Many people facing mental health concerns, substance abuse, or everyday stress wonder how to choose a therapist. Finding the right provider is an important decision, and knowing where to start is not always easy. Finding the right fit in a provider can be crucial to success if you or a loved one is coping with mental health concerns, such as a substance use disorder. Rest assured that great resources are available to help you in this process.
If you’d like help finding a psychotherapy program that can meet your needs, call NuLife Behavioral Health at 888.568.2057 today. We’re standing by to talk to you on the phone or via online message and would love to help you take the first steps toward better health.
How to Find a Therapist
There are several possible entry points to the process of finding a therapist. Any one of the following can be a great way to get your search started:
- Call your insurance provider and ask what therapists are in your network – Remember to ask about any specific needs you may have, such as treatment for a particular concern like depression or substance abuse. If you don’t have health insurance, look into your state’s Medicaid or Medicare programs. You can also search for therapists who offer sliding-scale pricing.
- Do some preliminary research online – There are several accessible databases you can find through a simple search, some broad-range and some location specific. Use tools like these to narrow your search by parameters, including therapeutic method, ZIP code, and accepted insurance.
- Ask for a referral from your primary care doctor or another professional you trust – People on your care team can be fantastic resources for connecting you to additional support.
Once you’ve pared down your list of potential therapists to three to five, reach out to each one. Most therapists will happily perform a brief consult with you by phone or video call to answer your questions and tell you whether the two of you are a good fit.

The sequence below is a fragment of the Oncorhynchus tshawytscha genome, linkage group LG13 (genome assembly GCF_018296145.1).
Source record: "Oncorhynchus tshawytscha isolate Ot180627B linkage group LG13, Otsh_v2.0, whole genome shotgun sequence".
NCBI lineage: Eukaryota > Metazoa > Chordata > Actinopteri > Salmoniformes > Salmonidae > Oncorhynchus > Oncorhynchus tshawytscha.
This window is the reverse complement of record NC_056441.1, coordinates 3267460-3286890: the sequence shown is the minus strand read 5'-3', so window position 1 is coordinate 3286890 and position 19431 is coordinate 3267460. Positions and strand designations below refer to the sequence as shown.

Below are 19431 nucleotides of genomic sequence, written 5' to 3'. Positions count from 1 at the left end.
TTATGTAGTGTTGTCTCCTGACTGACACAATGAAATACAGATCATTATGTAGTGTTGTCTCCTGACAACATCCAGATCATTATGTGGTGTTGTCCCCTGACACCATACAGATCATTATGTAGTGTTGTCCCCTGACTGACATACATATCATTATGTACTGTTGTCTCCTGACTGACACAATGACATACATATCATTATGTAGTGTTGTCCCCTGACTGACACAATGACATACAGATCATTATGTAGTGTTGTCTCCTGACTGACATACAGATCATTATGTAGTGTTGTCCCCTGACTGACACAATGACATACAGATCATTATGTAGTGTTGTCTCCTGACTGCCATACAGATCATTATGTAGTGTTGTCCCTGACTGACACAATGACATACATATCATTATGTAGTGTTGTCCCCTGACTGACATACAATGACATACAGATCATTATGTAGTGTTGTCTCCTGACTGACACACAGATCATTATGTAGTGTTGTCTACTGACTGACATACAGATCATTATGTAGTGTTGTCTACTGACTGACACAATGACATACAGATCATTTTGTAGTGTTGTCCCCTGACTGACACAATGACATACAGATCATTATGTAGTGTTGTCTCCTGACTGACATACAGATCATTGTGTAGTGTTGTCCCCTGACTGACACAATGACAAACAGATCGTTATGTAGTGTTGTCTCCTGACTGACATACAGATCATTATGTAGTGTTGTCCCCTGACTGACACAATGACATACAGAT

How to Choose a Psychotherapist After Narrowing Your Options
Finding a therapist with whom you have a good rapport is an easily overlooked but important factor. When you have a consult, consider asking about how the therapist would address one of your main concerns. This will give you a good idea of their treatment methodology and more personal factors like communication style and empathetic response.
Look for a therapist who is qualified to meet your specific needs. For example, if you’re part of an underrepresented community, finding a therapist who either shares your background or specializes in working with that community may be helpful. Similarly, if you’re bringing a particular mental health concern to the table, such as trauma, working with a therapist specifically trained in that area can be beneficial.
Common Therapeutic Approaches
There are many effective treatment styles in psychotherapy, and your therapist will likely draw on a combination of approaches. That said, here are a few well-known and evidence-based schools of thought you may encounter:
Cognitive-Behavioral Therapy (CBT)
This prevalent approach highlights the impact thoughts have on behavior and emotions. In CBT, therapists work with clients to identify and shift their self-defeating thought patterns. This gives the client greater agency, self-worth, and the ability to act in their best interests. CBT is significant in most addiction recovery programs and many mental health treatments.
Dialectical Behavior Therapy (DBT)
An offshoot of CBT, this model also teaches that clients can change their lives by changing their cognitions. It adds to this an emphasis on mindfulness. The practice entails returning to the present moment when the mind wanders to the past or future. DBT can be a highly effective treatment for anxiety and depression, as well as addiction.
This modality allows clients to engage in expressive activities like art, role-playing, and guided imagery to re-experience challenging past situations. Revisiting such scenarios in the contained context of therapy provides a second chance at identifying and processing content that may have been overwhelming at the time.
Somatic disciplines teach that the body and mind are intimately connected. Particularly effective in working with trauma, somatic therapy employs movement and physical self-awareness techniques to help clients process and express difficult experiences and move toward healing and personal power.
Learn More About Finding a Qualified Therapist in Massachusetts at NuLife Behavioral Health
The qualified NuLife Behavioral Health team is ready to help you search for effective and accessible mental health services. Contact NuLife Behavioral Health today at 888.568.2057 or reach out online to start the conversation with one of our caring team members about finding a therapist to meet your specific needs.